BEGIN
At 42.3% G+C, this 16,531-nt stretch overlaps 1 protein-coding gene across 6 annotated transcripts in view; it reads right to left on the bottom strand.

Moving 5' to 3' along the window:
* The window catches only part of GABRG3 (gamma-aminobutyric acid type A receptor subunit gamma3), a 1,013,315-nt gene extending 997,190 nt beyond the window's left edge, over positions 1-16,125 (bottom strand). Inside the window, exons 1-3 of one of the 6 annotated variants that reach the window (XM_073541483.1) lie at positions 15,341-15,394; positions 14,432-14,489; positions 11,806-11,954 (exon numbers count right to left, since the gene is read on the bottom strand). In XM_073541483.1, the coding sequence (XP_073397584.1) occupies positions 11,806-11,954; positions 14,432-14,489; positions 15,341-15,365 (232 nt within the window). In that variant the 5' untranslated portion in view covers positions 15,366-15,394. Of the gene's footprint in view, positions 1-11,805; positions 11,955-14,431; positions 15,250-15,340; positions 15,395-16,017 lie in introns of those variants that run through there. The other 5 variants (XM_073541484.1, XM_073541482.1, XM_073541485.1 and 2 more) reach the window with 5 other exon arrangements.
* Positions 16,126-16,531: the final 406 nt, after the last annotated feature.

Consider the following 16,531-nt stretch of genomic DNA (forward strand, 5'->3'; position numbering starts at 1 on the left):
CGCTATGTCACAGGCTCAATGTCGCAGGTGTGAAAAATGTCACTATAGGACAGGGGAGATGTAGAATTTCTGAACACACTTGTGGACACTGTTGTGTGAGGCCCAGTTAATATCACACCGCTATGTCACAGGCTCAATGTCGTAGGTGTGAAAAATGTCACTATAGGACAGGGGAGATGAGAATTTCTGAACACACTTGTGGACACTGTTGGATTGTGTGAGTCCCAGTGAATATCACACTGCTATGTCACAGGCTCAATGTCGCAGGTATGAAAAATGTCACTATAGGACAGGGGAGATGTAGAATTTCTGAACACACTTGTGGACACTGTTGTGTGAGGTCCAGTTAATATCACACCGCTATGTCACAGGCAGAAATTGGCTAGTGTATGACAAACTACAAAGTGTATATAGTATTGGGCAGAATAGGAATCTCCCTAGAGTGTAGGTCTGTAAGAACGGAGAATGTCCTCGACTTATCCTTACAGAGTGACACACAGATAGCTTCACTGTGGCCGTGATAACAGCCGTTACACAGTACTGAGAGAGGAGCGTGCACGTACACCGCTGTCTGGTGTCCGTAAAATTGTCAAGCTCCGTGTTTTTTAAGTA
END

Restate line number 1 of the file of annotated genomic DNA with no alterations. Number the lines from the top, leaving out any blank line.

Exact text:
At 42.3% G+C, this 16,531-nt stretch overlaps 1 protein-coding gene across 6 annotated transcripts in view; it reads right to left on the bottom strand.